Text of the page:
creating door frame

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Old 03-12-07, 06:18 AM
J
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creating door frame

Hi,

just wondering if anybody had any information on creating a new door frame, with the skirting board, and wood that the door hinge connects into? I don't know what it's all exactly called. Is there any websites out there at all?

thanks,
J
 
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Old 03-12-07, 07:30 AM
W
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Door "frame"

The part of the door frame that fits inside the opening is called the jamb. There are jamb kits available at the big box stores for building the jamb. You will have to cut in the mortises for recessing the hinges. You can rip plain boards to make your jambs also.

The trim which joins the edge of the jamb to the wall and hides the space between the jamb and the framing is called the casing. Casing is also available at big box stores in various patterns. Make sure the pattern you get matches what you already have.

The easiest solution is to install a prehung door. For interior doors, the door, jamb, and casing are furnished as a single unit. For exterior doors, the inside casing is purchased separately to match what you already have.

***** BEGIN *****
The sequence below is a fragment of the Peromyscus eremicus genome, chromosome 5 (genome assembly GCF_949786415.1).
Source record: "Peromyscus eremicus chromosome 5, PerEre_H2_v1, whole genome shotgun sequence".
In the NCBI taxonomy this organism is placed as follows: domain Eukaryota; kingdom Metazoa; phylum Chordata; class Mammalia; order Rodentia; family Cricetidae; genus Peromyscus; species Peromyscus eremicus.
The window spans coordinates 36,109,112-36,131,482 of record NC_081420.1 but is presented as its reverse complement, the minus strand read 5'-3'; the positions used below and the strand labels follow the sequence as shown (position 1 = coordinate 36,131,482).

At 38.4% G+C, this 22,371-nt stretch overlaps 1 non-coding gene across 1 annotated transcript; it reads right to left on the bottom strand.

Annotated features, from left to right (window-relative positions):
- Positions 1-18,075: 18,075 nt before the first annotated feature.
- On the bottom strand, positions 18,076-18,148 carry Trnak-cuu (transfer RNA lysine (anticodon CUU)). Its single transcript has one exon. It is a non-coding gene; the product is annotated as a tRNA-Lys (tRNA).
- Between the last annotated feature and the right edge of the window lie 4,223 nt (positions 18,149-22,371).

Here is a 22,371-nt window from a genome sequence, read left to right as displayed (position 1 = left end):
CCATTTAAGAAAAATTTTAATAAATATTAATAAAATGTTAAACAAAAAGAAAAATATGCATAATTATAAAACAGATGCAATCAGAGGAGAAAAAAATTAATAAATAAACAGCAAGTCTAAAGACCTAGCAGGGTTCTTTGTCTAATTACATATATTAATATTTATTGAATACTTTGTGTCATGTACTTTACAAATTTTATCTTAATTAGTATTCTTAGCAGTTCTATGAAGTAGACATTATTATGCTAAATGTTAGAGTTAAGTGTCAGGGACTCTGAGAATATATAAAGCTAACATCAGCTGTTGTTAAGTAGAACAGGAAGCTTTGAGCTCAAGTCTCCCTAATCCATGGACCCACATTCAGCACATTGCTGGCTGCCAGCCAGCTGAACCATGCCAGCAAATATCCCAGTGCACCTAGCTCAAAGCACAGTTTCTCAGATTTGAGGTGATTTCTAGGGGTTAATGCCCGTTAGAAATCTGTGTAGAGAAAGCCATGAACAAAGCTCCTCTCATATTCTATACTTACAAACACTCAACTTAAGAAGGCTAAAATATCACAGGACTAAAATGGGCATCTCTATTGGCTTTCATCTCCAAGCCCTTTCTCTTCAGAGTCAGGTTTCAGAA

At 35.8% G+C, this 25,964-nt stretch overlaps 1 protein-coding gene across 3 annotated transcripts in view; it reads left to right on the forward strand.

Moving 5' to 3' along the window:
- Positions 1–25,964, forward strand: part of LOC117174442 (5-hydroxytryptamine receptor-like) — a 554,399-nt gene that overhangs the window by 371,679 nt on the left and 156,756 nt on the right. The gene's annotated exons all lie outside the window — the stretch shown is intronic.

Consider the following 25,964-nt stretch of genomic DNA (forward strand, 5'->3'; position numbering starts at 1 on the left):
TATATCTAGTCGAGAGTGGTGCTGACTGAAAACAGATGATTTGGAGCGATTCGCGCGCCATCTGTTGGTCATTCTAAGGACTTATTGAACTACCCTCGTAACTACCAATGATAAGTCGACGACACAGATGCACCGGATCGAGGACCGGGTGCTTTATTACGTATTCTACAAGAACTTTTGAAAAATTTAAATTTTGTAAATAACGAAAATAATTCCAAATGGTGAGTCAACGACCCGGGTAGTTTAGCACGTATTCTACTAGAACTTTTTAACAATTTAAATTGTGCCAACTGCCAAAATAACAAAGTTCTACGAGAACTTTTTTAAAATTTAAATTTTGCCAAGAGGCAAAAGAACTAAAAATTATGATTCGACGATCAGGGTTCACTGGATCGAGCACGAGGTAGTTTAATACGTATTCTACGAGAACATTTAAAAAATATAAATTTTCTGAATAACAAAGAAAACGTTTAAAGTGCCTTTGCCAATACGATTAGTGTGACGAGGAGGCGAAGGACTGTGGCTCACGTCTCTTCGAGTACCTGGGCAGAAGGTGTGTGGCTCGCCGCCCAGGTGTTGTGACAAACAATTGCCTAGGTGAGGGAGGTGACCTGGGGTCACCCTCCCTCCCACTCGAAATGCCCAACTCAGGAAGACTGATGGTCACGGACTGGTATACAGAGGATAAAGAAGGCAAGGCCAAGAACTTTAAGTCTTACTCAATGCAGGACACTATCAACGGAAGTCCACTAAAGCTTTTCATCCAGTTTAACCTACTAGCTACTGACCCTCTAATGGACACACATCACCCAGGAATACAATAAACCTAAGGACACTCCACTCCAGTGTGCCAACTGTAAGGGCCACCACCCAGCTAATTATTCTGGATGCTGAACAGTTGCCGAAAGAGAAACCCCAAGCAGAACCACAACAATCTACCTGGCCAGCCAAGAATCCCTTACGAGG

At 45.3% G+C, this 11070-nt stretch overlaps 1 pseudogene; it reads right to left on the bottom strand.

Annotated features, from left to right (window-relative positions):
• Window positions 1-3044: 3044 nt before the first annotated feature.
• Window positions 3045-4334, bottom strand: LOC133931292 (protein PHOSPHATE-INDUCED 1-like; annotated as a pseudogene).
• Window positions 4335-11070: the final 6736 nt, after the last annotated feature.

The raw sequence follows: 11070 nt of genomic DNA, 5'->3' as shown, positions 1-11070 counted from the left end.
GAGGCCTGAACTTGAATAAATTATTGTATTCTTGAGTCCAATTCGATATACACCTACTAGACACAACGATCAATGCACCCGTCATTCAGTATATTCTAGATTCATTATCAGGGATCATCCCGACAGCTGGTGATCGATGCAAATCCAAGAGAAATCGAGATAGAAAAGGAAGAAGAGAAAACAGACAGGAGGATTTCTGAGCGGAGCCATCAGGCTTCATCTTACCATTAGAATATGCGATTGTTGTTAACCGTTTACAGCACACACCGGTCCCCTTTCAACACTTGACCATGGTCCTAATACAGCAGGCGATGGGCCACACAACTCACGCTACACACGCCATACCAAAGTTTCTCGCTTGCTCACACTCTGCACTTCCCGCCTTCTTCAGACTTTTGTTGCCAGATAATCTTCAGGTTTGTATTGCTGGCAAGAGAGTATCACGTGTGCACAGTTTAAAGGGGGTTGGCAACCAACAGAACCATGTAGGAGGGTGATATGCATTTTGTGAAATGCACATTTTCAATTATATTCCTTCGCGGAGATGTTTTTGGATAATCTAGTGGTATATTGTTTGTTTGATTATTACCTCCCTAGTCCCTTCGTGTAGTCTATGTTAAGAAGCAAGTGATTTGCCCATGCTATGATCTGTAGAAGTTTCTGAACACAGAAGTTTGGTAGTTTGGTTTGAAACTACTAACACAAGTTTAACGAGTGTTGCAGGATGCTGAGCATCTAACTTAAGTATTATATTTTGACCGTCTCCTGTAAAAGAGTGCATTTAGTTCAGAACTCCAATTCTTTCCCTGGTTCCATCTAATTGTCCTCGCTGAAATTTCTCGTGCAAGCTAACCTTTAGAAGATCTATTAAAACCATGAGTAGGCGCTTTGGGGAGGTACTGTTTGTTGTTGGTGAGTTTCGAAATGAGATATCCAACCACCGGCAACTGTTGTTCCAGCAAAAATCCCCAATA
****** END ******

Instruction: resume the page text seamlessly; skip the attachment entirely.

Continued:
Hope this helps.
 
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Old 03-12-07, 04:23 PM
C
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Some other terms not yet mentioned.

The molding that stops the door from swinging all the way through is called "stop".

An exterior door also has a "threshold" and can be configured a number of ways. An exterior door should also have some sort of weatherstripping.

The recessed area where the latch plate is attached is called the latch mortise.

A door has a minimum of a pair of hinges. Door people call three hinges "a pair and a half".

The small space where the casing is set back from the jamb is called "reveal". The term is used elsewhere when refering to trim carpentry features.

Decorative casing is usually "mitered" where they intersect. Plain trim (1X material - also sometimes called S4S (for smooth four sides)) is more often butted together.
 
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Old 03-13-07, 05:36 AM
J
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thanks for all this.

Was wondering, Do you run drywall right up to the jam, behind the casing? Or do you run it up to the side of the casing?


thanks again,
J
 
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Old 03-13-07, 06:21 AM
W
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Drywall

The jamb must be wide enough to extend flush to the outer face of the drywall. Then the casing lays flat on the edge of the jamb and the face of the drywall.

A jamb for a 2x4 framed wall covered with 1/2 inch drywall on both sides is usually 4 5/8 in. wide.
 
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